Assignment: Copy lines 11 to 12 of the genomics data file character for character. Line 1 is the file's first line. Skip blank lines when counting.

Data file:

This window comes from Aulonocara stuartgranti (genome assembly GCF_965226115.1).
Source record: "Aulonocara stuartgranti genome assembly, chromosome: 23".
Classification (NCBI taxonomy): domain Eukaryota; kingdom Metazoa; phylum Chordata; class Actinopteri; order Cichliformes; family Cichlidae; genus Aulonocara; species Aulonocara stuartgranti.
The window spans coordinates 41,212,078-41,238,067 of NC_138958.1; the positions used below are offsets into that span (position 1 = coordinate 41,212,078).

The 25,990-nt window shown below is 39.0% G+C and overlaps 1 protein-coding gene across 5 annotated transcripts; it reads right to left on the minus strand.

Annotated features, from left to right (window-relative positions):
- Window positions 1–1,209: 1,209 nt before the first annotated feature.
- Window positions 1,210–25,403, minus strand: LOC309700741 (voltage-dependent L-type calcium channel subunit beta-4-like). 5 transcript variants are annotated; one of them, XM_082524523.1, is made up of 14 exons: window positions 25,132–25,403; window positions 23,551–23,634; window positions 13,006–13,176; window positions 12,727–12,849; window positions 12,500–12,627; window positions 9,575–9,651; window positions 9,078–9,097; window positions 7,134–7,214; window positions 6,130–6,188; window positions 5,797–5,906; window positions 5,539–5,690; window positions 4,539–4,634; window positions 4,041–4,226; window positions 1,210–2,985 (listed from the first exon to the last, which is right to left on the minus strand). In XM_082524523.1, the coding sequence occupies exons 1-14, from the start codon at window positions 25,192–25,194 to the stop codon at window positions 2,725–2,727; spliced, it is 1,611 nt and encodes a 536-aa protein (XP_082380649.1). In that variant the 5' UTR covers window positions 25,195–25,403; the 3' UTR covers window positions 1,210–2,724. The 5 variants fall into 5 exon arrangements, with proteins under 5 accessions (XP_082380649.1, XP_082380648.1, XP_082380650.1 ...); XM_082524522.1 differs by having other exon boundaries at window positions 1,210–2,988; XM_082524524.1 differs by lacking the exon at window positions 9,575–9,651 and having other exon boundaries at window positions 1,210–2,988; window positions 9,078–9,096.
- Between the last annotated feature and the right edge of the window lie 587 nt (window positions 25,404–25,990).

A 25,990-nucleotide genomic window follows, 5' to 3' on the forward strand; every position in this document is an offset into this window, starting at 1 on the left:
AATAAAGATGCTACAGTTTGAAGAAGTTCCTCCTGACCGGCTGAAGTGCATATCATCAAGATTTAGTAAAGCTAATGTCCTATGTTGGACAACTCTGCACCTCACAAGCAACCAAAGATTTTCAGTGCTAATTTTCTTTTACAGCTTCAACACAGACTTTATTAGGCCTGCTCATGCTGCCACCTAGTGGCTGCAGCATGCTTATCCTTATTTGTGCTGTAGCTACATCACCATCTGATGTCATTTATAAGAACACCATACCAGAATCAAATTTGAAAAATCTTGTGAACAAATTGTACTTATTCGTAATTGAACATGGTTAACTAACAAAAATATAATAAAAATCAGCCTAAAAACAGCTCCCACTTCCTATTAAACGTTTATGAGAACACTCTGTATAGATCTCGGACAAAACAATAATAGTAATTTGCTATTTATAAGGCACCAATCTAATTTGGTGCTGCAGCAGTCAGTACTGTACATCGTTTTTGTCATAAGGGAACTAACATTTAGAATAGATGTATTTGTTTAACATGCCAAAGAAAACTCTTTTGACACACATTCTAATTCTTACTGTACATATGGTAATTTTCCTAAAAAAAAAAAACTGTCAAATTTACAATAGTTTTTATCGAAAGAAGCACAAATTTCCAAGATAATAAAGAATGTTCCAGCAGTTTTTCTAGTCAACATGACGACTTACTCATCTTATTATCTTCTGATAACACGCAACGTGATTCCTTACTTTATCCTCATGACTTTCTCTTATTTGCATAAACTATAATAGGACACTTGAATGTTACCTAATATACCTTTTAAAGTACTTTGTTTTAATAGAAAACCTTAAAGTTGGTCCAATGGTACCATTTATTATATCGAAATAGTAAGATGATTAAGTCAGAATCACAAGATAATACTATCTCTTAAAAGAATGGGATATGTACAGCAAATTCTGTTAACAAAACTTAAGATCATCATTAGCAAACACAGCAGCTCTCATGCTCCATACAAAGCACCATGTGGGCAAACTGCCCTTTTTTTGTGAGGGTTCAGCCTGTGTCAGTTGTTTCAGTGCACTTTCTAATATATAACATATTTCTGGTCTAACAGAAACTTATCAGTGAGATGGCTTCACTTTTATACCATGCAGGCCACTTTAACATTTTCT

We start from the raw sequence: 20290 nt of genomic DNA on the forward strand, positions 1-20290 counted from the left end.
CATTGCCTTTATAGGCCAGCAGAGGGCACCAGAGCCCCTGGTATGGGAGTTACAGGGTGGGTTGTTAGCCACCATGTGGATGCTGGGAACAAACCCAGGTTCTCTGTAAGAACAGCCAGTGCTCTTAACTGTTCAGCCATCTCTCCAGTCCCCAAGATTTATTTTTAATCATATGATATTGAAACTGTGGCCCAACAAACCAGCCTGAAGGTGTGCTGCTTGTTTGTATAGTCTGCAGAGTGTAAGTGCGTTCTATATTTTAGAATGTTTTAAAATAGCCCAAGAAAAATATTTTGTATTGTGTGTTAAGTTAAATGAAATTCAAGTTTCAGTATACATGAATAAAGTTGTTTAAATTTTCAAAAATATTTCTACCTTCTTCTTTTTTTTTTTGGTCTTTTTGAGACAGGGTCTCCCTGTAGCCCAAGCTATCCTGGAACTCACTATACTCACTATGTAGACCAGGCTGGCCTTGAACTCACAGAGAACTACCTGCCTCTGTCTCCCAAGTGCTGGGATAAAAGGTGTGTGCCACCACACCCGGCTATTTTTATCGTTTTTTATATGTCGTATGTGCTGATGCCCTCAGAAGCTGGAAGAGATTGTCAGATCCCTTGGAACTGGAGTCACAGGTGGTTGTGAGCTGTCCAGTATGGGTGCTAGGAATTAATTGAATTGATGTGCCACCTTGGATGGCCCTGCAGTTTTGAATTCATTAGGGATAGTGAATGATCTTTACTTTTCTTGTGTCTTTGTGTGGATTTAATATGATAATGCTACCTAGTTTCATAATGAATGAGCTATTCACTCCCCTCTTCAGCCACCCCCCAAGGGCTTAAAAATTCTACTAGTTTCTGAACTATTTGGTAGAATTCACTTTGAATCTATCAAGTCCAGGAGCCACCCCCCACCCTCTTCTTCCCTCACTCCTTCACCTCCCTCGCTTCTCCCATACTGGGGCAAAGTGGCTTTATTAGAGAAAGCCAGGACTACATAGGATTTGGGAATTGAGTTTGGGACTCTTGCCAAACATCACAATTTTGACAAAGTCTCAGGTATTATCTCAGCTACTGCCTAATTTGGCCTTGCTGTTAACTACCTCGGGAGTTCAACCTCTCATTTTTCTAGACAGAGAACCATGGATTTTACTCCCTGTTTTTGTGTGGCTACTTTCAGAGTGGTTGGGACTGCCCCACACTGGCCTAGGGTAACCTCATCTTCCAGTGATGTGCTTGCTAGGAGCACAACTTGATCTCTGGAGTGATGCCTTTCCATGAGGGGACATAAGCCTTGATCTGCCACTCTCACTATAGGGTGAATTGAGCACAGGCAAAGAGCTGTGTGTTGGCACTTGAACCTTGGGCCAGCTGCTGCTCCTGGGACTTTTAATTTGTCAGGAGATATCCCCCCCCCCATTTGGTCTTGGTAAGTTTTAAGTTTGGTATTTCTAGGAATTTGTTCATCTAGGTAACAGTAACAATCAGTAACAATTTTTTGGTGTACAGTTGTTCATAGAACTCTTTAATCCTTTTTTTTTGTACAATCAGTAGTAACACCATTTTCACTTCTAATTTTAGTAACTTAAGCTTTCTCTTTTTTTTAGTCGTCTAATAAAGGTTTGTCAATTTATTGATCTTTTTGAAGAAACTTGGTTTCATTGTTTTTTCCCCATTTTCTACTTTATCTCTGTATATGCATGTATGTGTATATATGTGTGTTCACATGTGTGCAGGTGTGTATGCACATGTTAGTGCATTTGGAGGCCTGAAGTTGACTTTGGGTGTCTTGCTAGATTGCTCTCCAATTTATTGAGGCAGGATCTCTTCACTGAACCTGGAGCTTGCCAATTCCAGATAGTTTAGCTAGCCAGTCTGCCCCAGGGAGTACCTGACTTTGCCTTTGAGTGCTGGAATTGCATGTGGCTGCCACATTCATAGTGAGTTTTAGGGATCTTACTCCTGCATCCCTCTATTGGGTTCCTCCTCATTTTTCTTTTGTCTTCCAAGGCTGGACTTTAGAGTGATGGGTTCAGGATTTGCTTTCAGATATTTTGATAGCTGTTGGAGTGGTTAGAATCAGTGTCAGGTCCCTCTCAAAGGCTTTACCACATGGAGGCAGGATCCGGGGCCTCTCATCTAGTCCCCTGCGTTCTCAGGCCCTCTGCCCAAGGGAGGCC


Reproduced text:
AATAAAGATGCTACAGTTTGAAGAAGTTCCTCCTGACCGGCTGAAGTGCATATCATCAAGATTTAGTAAAGCTAATGTCCTATGTTGGACAACTCTGCACCTCACAAGCAACCAAAGATTTTCAGTGCTAATTTTCTTTTACAGCTTCAACACAGACTTTATTAGGCCTGCTCATGCTGCCACCTAGTGGCTGCAGCATGCTTATCCTTATTTGTGCTGTAGCTACATCACCATCTGATGTCATTTATAAGAACACCATACCAGAATCAAATTTGAAAAATCTTGTGAACAAATTGTACTTATTCGTAATTGAACATGGTTAACTAACAAAAATATAATAAAAATCAGCCTAAAAACAGCTCCCACTTCCTATTAAACGTTTATGAGAACACTCTGTATAGATCTCGGACAAAACAATAATAGTAATTTGCTATTTATAAGGCACCAATCTAATTTGGTGCTGCAGCAGTCAGTACTGTACATCGTTTTTGTCATAAGGGAACTAACATTTAGAATAGATGTATTTGTTTAACATGCCAAAGAAAACTCTTTTGACACACATTCTAATTCTTACTGTACATATGGTAATTTTCCTAAAAAAAAAAAACTGTCAAATTTACAATAGTTTTTATCGAAAGAAGCACAAATTTCCAAGATAATAAAGAATGTTCCAGCAGTTTTTCTAGTCAACATGACGACTTACTCATCTTATTATCTTCTGATAACACGCAACGTGATTCCTTACTTTATCCTCATGACTTTCTCTTATTTGCATAAACTATAATAGGACACTTGAATGTTACCTAATATACCTTTTAAAGTACTTTGTTTTAATAGAAAACCTTAAAGTTGGTCCAATGGTACCATTTATTATATCGAAATAGTAAGATGATTAAGTCAGAATCACAAGATAATACTATCTCTTAAAAGAATGGGATATGTACAGCAAATTCTGTTAACAAAACTTAAGATCATCATTAGCAAACACAGCAGCTCTCATGCTCCATACAAAGCACCATGTGGGCAAACTGCCCTTTTTTTGTGAGGGTTCAGCCTGTGTCAGTTGTTTCAGTGCACTTTCTAATATATAACATATTTCTGGTCTAACAGAAACTTATCAGTGAGATGGCTTCACTTTTATACCATGCAGGCCACTTTAACATTTTCT

We start from the raw sequence: 20290 nt of genomic DNA on the forward strand, positions 1-20290 counted from the left end.